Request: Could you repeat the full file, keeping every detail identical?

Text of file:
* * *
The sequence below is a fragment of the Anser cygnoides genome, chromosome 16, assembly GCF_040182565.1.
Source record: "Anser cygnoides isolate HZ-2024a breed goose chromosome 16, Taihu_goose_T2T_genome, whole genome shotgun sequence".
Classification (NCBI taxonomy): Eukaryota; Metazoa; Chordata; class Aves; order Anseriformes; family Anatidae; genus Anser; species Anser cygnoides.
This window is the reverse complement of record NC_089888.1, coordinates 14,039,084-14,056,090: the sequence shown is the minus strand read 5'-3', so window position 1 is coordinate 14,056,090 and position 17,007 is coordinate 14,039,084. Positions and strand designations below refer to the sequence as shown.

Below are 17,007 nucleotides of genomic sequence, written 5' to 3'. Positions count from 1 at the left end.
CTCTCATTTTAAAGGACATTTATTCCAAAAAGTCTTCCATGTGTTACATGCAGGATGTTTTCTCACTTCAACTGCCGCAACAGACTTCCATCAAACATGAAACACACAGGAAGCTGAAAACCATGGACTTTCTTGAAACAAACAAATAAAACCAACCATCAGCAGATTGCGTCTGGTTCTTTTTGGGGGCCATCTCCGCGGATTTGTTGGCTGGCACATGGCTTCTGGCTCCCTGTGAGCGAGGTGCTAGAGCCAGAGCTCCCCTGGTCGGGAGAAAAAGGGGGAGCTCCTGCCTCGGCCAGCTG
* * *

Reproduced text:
The sequence below is a fragment of the Anser cygnoides genome, chromosome 16, assembly GCF_040182565.1.
Source record: "Anser cygnoides isolate HZ-2024a breed goose chromosome 16, Taihu_goose_T2T_genome, whole genome shotgun sequence".
Classification (NCBI taxonomy): Eukaryota; Metazoa; Chordata; class Aves; order Anseriformes; family Anatidae; genus Anser; species Anser cygnoides.
This window is the reverse complement of record NC_089888.1, coordinates 14,039,084-14,056,090: the sequence shown is the minus strand read 5'-3', so window position 1 is coordinate 14,056,090 and position 17,007 is coordinate 14,039,084. Positions and strand designations below refer to the sequence as shown.

Below are 17,007 nucleotides of genomic sequence, written 5' to 3'. Positions count from 1 at the left end.
CTCTCATTTTAAAGGACATTTATTCCAAAAAGTCTTCCATGTGTTACATGCAGGATGTTTTCTCACTTCAACTGCCGCAACAGACTTCCATCAAACATGAAACACACAGGAAGCTGAAAACCATGGACTTTCTTGAAACAAACAAATAAAACCAACCATCAGCAGATTGCGTCTGGTTCTTTTTGGGGGCCATCTCCGCGGATTTGTTGGCTGGCACATGGCTTCTGGCTCCCTGTGAGCGAGGTGCTAGAGCCAGAGCTCCCCTGGTCGGGAGAAAAAGGGGGAGCTCCTGCCTCGGCCAGCTG